A study examining the effects of low-nicotine cigarettes on smoking behavior yielded surprising results. The study volunteers who smoked the low-nicotine cigarettes actually smoked less and had fewer cigarette cravings than those who smoked cigarettes with a higher level of nicotine. Although more research is needed before we can draw any conclusions, it’s possible that very-low-nicotine cigarettes might be a way to mitigate the health dangers of smoking for people determined not to quit.
Weight gain might be one of the most dreaded “side effects” of quitting smoking. Constant reminders of the health dangers of being overweight lead some smokers to think that smoking is “safer” than the weight they might gain if they quit. But that’s just not the case. It’s true that people tend to gain 5-10 pounds in the first six months after they stop smoking. But a recent study suggested that for those who quit, weight gain slows down over the following 10 years after quitting. Over that same time period, people who continued to smoke also gained some weight, though not as much. Over all, kicking the habit doesn’t have to mean a larger waistline, especially if you plan ahead.
Last spring, an advisory panel for the Center for Medicare and Medicaid Services (CMS) recommended that Medicare not cover low-dose CT scans for smokers or former smokers. These scans can double the proportion of lung cancers found at an early stage, while they are still treatable. Yesterday, CMS announced that it would cover the cost of these scans for people between the ages of 55 and 74 who smoke, or who quit within the last 15 years, and who have a smoking history of 30 pack-years. (That means a pack a day for 30 years, two packs a day for 15 years, etc.) The new Medicare plan would cover scans for an estimated 4 million older Americans, at a cost estimated to be more than $9 billion over five years. In a wise addition, Medicare will require smokers to get counseling on quitting or the importance of staying smoke-free before having the annual scan.
Cigarettes, cigars, and the like are the most deadly product that consumers can legally buy. It’s sadly ironic that they are sold in pharmacies, which are meant to dispense medications and other things designed to heal or promote health. The American Pharmacists Association, the American Medical Association, and other groups have urged pharmacies to stop selling cigarettes. Several major pharmacy chains have been mulling whether or not to take this advice. Today, one of them has acted. The CVS chain has decided to stop selling tobacco products, and will phase out their sales over the next year. The news came in a press release from CVS and an opinion piece published today in JAMA, the journal of the American Medical Association. Pharmacists will likely cheer the decision—one survey of pharmacists showed that only 2% of them favor the sale of tobacco products in their stores.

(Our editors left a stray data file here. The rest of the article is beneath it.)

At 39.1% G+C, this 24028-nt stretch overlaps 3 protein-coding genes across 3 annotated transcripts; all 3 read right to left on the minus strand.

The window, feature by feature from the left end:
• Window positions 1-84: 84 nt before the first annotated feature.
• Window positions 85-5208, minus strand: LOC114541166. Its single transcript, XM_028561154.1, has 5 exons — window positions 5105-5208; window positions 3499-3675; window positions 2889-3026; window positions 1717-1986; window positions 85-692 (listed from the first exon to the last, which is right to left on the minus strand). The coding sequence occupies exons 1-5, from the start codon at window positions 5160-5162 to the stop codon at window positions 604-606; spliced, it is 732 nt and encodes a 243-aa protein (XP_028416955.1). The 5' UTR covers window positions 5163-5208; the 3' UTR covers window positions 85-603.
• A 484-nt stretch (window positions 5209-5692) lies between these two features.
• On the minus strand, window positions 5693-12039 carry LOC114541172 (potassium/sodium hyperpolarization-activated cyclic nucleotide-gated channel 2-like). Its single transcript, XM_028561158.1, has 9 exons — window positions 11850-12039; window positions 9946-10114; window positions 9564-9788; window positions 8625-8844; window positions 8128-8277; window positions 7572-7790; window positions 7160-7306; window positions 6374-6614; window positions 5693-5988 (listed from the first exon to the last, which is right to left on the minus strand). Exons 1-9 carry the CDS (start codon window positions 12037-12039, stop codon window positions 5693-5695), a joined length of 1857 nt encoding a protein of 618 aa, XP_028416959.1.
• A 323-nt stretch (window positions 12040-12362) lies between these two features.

On a Saturday morning 50 years ago tomorrow, then Surgeon General Luther Terry made a bold announcement to a roomful of reporters: cigarette smoking causes lung cancer and probably heart disease, and the government should do something about it. Terry, himself a longtime smoker, spoke at a press conference unveiling Smoking and Health: Report of the Advisory Committee of the Surgeon General of the Public Health Service. That press conference was held on a Saturday in part to minimize the report’s effect on the stock market. The 1964 Surgeon General’s report, and others that followed, have had a profoundly positive effect on the health of Americans, despite the tobacco industry’s concerted and continuing efforts to promote smoking. By one new estimate, the decline in smoking triggered by the 1964 report and others that followed prevented more than 8 million premature deaths, half of them among people under age 65. But we still have a long way to go. Some 42 million Americans still smoke, and tobacco use accounts for millions of deaths each year around the world.
If you smoke, you’ve probably heard that quitting is beneficial at any age. It’s good for your health, can make you feel and look better, and saves you money. But you also know, from personal experience or the experiences of friends, that quitting is hard. Take heart. Today, there are more ex-smokers than smokers in the United States. There are also more and better tools to help people quit. Each year on the third Thursday of November, the American Cancer Society sponsors the Great American Smokeout. It aims to make smokers and their loved ones more aware of the benefits of quitting and the tools available for achieving that goal. In support of the Great American Smokeout, Harvard Health Publishing is giving away free electronic copies of the Harvard Medical School Guide: How to Quit Smoking. This offer ends at midnight tonight (Nov. 21, 2013).